Visa Delays - Frequently Asked Questions

What is it about the U.S. visa application process that causes people to get "stuck" outside the U.S.?

All individuals who apply at a U.S. Consulate or Embassy abroad for a U.S. entry or re-entry visa are screened before the visa is issued, regardless of nationality. After the events of September 11, 2001, no consular post wants to make the mistake of issuing a visa to an individual who should not get one.

The consular post conducts an initial review of the application and interviews the applicant about his/her planned activity in the U.S. It is at this initial stage that clear and concise information about the student's or scholar's teaching, research, or other activity should be explained. In most cases, the visa is issued within a matter of days or weeks.

Issues that may cause problems or delays in the visa application process:

  • The applicant has not spelled his/her name consistently on all documents (passport, visa application, supporting documentation). This can cause delays and confusion. The name given on the visa application and supporting documentation should be exactly the same as the name listed in the passport.
  • The applicant has not read and followed the tips and guidance on the website of the U.S. consular post having jurisdiction over the visa application; this can cause delays or denial.
  • The consular post cannot understand the kind of work the person is doing and officers cannot assess the risk/benefit of granting the person a visa. A security clearance will likely be requested if the field is unclear.
  • The applicant is from a country considered to pose a risk or is working in a field that is considered "sensitive" in some way, or if the Consular Lookout (CLASS) system turns up a "hit" on his/her name. The consular officers may tell the individual that a security advisory opinion (SAO) is needed. The consular post will send the applicant away telling him/her that the security advisory opinion will take an undetermined period of time and he/she will be notified when it has been completed.

What happens when a security advisory opinion (SAO) is requested?

The consular post asks the Department of State in Washington, D.C. to initiate the process of requesting clearances from various government agencies and databases including the FBI, CIA, Drug Enforcement Agency, Department of Commerce, Office of Foreign Asset Control, Interpol, the national criminal and law enforcement databases, the DOS Bureau of Non-proliferation, and others.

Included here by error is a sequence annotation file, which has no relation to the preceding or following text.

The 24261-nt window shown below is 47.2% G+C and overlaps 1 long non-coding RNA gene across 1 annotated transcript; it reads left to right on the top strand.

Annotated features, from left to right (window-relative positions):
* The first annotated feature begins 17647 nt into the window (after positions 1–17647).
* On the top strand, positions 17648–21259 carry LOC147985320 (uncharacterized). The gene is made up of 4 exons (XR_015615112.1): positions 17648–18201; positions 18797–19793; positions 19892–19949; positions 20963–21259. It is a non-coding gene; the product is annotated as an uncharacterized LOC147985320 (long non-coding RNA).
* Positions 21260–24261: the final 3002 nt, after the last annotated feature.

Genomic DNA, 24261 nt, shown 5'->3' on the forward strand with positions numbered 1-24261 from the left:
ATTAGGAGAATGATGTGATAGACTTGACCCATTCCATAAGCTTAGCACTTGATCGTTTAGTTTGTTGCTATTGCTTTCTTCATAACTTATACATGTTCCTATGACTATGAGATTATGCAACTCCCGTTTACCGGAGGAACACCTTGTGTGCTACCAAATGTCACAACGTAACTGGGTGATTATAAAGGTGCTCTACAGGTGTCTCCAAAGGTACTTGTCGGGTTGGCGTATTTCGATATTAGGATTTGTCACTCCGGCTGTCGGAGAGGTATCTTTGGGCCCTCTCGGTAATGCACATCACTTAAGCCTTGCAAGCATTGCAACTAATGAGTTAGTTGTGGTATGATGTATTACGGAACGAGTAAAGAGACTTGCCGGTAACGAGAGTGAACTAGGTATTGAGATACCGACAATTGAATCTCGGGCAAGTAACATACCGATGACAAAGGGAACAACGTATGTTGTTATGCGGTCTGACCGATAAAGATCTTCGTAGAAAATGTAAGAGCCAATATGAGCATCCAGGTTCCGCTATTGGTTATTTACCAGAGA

The Bureau of Non-proliferation is concerned with technology transfer and other issues. This bureau considers many technologies that people study and research at OSU to be "sensitive" technologies with possibly risky applications or at risk of being exported. It is important to understand this in order to understand why OSU researchers are subject to these clearances.

How can we prevent this from occurring?

Although discretion to request SAOs always rests with the consular post, what follows will well-prepare the student/scholar for travel:

  • Students/scholars should follow all directions from the Consulate where they intend to apply for a visa stam and list their name consistently on all documents.
  • Students/scholar should read all OIS Travel Information
  • Students/scholars who are already at OSU should discuss their travel plans with and International Student/Scholar Advisor before leaving the U.S.
  • Scholars should be prepared to present a packet of information to the Consulate if asked for additional information, including:
    • Letter from advisor, see details below
    • Copy of most recent CV
    • Copies of a few of latest publications, if available
  • Departments should provide the scholar with a brief, concise letter from the faculty sponsor or other department official describing the nature of the research. See an example letter here.

What should be done if a student or scholar has been stuck outside the U.S. with no security clearance for over 30 days?

First, report the delay to the Office of International Services. If the applicant is still awaiting the security clearance and visa 90 days or more after making the application, please notify OIS again.

Unfortunately, congressional offices are unable to help expedite visa issuance. The Department of State considers this to be a matter of national security and will not circumvent the security advisory opinion process under any circumstances. However, a combination of efforts on the part of congressional representatives, institutions such as OSU, and higher education associations has resulted in high-level awareness of the problems and there are on-going efforts for improvement.

What do we do about salary and benefits for a graduate student or scholar who is already on appointment at OSU and is unexpectedly gone for many months?

OSU departments, laboratories, and centers should decide on a case-by-case basis how to handle this issue. Decisions about whether to place someone on unpaid leave, charge vacation days, or terminate employment should be made at the departmental level.